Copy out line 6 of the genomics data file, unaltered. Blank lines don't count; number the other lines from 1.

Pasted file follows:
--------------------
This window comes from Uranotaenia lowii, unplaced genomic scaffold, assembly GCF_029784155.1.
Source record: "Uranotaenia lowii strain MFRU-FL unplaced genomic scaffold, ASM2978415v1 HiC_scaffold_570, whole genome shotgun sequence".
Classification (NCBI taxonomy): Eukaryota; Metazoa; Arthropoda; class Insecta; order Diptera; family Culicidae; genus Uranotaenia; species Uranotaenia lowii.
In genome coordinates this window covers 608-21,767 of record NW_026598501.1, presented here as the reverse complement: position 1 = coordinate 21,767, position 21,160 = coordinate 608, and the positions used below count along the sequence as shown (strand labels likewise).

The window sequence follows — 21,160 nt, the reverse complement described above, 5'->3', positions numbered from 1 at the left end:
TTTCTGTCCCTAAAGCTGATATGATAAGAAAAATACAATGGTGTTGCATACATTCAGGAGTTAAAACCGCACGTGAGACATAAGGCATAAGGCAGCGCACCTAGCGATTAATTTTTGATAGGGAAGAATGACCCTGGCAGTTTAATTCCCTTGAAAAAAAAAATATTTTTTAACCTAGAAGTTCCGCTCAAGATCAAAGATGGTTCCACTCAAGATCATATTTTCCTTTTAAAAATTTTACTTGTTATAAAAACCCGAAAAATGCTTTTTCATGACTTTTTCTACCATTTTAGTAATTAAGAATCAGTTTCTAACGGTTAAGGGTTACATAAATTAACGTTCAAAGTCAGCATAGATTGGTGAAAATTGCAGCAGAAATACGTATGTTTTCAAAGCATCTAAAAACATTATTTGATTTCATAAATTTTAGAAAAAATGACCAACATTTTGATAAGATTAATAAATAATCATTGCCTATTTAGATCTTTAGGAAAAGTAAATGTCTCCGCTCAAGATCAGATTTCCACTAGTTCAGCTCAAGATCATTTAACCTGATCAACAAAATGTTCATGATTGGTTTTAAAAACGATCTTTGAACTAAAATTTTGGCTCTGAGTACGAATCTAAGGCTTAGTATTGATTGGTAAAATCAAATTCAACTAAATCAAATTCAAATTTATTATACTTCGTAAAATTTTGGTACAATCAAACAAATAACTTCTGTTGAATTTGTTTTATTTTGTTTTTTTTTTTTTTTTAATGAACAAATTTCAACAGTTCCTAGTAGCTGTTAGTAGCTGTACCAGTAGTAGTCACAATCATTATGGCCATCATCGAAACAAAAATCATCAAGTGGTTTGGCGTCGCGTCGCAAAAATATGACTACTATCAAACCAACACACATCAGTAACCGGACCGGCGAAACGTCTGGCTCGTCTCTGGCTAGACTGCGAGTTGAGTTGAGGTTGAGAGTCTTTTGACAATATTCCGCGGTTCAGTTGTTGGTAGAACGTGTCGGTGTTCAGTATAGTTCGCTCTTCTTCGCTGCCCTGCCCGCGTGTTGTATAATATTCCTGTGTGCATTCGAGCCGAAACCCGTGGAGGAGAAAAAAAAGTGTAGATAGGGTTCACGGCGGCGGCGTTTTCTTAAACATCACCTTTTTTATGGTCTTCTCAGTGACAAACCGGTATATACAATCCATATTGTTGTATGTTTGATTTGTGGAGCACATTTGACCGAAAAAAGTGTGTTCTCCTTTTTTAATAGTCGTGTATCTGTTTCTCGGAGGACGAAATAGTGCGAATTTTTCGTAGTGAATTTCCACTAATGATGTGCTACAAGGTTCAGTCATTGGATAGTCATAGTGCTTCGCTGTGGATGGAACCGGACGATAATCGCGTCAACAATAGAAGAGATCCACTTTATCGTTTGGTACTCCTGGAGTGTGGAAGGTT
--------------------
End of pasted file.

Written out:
TTTCTGTCCCTAAAGCTGATATGATAAGAAAAATACAATGGTGTTGCATACATTCAGGAGTTAAAACCGCACGTGAGACATAAGGCATAAGGCAGCGCACCTAGCGATTAATTTTTGATAGGGAAGAATGACCCTGGCAGTTTAATTCCCTTGAAAAAAAAAATATTTTTTAACCTAGAAGTTCCGCTCAAGATCAAAGATGGTTCCACTCAAGATCATATTTTCCTTTTAAAAATTTTACTTGTTATAAAAACCCGAAAAATGCTTTTTCATGACTTTTTCTACCATTTTAGTAATTAAGAATCAGTTTCTAACGGTTAAGGGTTACATAAATTAACGTTCAAAGTCAGCATAGATTGGTGAAAATTGCAGCAGAAATACGTATGTTTTCAAAGCATCTAAAAACATTATTTGATTTCATAAATTTTAGAAAAAATGACCAACATTTTGATAAGATTAATAAATAATCATTGCCTATTTAGATCTTTAGGAAAAGTAAATGTCTCCGCTCAAGATCAGATTTCCACTAGTTCAGCTCAAGATCATTTAACCTGATCAACAAAATGTTCATGATTGGTTTTAAAAACGATCTTTGAACTAAAATTTTGGCTCTGAGTACGAATCTAAGGCTTAGTATTGATTGGTAAAATCAAATTCAACTAAATCAAATTCAAATTTATTATACTTCGTAAAATTTTGGTACAATCAAACAAATAACTTCTGTTGAATTTGTTTTATTTTGTTTTTTTTTTTTTTTTAATGAACAAATTTCAACAGTTCCTAGTAGCTGTTAGTAGCTGTACCAGTAGTAGTCACAATCATTATGGCCATCATCGAAACAAAAATCATCAAGTGGTTTGGCGTCGCGTCGCAAAAATATGACTACTATCAAACCAACACACATCAGTAACCGGACCGGCGAAACGTCTGGCTCGTCTCTGGCTAGACTGCGAGTTGAGTTGAGGTTGAGAGTCTTTTGACAATATTCCGCGGTTCAGTTGTTGGTAGAACGTGTCGGTGTTCAGTATAGTTCGCTCTTCTTCGCTGCCCTGCCCGCGTGTTGTATAATATTCCTGTGTGCATTCGAGCCGAAACCCGTGGAGGAGAAAAAAAAGTGTAGATAGGGTTCACGGCGGCGGCGTTTTCTTAAACATCACCTTTTTTATGGTCTTCTCAGTGACAAACCGGTATATACAATCCATATTGTTGTATGTTTGATTTGTGGAGCACATTTGACCGAAAAAAGTGTGTTCTCCTTTTTTAATAGTCGTGTATCTGTTTCTCGGAGGACGAAATAGTGCGAATTTTTCGTAGTGAATTTCCACTAATGATGTGCTACAAGGTTCAGTCATTGGATAGTCATAGTGCTTCGCTGTGGATGGAACCGGACGATAATCGCGTCAACAATAGAAGAGATCCACTTTATCGTTTGGTACTCCTGGAGTGTGGAAGGTT